Atoms

Interviewed by
Maurice Wilkins
Interview date
Abstract

Attended seminar at Bristol on algebraic topology; geometry and quantum mechanics; philosophy of Heraclitus, Aristotle, Democritus, Parmenides, Zeno’s paradox – atoms and motion; molecular biology and quantum mechanics; publication of Causality and Chance in Modern Physics; necessity and contingency; correspondence with Charles Biederman; evolution of art; Impressionism and quantum mechanics; Alfred Korzybski, Science and Sanity; Biederman and Krishnamurti’s views on societal conditioning.

Interviewed by
Charles Weiner
Interview date
Location
Barton's home, Princeton, New Jersey
Abstract

Family background; undergraduate and graduate studies at Princeton University: electrical engineering 1921, graduate research on ionization of argon and HC1, spectroscopic interests (MA 1924, PhD 1925); developmental research as engineer for American Telephone and Telegraph Laboratories (1921–1923); National Research Council Fellow at Harvard University (1925–1927); Bartol Research Foundation Fellow (1927–1929), research on impact of protons on atoms and molecules. Assistant professor at Cornell University (1929–1931), high voltage X—ray research, visit to Cavendish Laboratory; founding Director of the American Institute of Physics (AIP 1931–1957): discussions on the origins, nature and funding of AIP; early associations with the Chemical Foundation and American Chemical Society; history of selected AIP journals; public relations to promote physics; impact of Depression on physics; Depression and post J,JW II studies on physics man—power and industries Also mentioned at length are E..P. Adams, Karl Compton, Charles D. Ellis, Paul D. Foote, Alfred Loomis, Donald Mueller, Robert Mullikan, George B. Pegram, Floyd Richtmyer, Henry N. Russell, Harry D. Smyth, John T. Tate.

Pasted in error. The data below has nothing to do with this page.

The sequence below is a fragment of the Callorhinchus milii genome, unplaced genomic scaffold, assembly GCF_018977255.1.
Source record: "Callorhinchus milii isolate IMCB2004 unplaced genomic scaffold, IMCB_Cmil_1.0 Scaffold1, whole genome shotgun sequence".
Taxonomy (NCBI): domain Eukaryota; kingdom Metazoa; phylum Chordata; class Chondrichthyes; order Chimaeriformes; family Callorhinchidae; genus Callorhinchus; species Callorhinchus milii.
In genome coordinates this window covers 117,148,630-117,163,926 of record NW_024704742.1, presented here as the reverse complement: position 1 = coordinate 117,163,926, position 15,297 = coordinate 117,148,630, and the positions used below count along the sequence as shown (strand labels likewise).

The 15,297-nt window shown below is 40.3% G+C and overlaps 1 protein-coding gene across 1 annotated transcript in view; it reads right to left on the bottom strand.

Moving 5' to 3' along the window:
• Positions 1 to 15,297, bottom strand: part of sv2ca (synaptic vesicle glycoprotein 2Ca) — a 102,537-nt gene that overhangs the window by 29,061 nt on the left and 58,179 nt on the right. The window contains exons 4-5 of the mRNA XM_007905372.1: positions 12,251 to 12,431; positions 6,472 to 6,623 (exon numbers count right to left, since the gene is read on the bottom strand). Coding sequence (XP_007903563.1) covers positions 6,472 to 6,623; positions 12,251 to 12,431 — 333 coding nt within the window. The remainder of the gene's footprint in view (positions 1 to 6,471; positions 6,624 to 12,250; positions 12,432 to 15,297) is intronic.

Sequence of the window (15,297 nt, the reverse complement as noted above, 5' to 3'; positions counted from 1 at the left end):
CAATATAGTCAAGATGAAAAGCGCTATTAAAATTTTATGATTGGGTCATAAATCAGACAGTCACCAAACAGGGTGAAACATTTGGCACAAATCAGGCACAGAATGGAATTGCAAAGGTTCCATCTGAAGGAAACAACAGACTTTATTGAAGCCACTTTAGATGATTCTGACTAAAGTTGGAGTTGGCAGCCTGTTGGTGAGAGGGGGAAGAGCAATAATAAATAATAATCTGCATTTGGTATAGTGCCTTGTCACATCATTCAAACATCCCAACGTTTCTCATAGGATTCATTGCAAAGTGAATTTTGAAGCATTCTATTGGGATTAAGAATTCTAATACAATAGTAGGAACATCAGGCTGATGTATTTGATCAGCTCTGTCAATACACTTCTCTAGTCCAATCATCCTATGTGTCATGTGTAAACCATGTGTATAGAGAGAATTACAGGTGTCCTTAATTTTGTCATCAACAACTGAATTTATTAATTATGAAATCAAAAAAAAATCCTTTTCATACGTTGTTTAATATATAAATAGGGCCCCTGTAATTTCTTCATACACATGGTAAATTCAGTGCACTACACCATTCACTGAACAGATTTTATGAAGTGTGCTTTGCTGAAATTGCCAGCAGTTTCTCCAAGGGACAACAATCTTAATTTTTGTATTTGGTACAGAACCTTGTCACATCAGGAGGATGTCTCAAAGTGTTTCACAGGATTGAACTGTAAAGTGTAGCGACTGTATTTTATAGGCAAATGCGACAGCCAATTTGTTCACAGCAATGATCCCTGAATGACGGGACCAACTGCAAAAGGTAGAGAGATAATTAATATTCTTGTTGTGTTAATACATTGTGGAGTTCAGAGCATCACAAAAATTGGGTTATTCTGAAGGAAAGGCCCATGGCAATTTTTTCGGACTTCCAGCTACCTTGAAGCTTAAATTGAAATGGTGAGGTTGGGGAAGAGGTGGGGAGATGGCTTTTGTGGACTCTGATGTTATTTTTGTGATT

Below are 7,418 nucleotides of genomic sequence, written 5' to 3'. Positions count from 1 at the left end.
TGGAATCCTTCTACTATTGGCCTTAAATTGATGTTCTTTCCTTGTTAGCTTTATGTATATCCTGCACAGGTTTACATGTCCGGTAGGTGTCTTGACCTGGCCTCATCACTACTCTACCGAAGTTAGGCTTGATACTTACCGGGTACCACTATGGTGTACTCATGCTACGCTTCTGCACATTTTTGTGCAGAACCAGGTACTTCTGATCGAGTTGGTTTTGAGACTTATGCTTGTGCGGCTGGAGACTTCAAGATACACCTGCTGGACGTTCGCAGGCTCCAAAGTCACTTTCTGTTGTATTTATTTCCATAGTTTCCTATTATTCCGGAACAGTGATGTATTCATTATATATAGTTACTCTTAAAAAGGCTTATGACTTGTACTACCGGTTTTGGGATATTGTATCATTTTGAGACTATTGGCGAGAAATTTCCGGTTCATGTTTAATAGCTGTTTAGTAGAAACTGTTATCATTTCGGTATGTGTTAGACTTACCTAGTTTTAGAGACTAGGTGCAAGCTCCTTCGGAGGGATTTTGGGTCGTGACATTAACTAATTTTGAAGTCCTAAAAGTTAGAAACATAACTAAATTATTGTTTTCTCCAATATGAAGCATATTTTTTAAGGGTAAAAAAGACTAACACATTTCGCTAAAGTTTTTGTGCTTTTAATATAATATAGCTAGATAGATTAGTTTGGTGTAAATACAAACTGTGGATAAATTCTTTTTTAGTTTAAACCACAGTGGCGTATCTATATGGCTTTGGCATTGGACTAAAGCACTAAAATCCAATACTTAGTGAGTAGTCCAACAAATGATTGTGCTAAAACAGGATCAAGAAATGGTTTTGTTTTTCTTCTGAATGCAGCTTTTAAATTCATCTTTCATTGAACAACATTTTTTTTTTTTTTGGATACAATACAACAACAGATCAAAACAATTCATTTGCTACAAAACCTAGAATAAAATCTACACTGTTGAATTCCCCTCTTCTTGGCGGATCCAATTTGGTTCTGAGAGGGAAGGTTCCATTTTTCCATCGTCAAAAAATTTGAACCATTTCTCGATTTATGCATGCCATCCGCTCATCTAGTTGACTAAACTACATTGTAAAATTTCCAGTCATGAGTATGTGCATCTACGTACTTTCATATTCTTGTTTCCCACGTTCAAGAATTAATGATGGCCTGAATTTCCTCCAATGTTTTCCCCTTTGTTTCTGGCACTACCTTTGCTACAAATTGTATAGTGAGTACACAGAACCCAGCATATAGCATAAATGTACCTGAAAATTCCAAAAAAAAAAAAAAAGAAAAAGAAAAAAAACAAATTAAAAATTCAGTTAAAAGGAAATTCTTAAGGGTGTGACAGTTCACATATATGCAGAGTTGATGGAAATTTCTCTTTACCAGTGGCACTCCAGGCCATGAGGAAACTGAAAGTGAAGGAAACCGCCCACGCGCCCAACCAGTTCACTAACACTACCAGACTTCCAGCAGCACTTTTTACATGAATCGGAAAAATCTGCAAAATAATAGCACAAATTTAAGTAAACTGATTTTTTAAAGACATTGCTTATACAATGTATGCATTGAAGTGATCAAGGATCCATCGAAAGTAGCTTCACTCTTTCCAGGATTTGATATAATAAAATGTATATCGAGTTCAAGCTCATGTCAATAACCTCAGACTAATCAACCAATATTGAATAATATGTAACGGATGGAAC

Interviewed by
Charles Weiner
Interview date
Location
American Institute of Physics, New York City, New York
Abstract

Family background; undergraduate and graduate studies at Princeton University: electrical engineering 1921, graduate research on ionization of argon and HC1, spectroscopic interests, (MA 1924, PhD 1925); developmental research as engineer for American Telephone and Telegraph Laboratories (1921–23); National Research Council Fellow at Harvard University (1925–27); Bartol Research Foundation Fellow (1927–29), research on “impact of protons on atoms and molecules.” Assistant professor at Cornell University (1929–31), high voltage x-ray research, visit to Cavendish Laboratory, associations (1930); Founding Director of the American Institute of Physics (1931–57): discussions on the origin, nature and funding of AIP; early associations with the Chemical Foundation and American Chemical Society; history of selected AIP journals; public relations to promote physics; Impact of Depression on physics; Depression and post World War II studies on physics manpower and industries.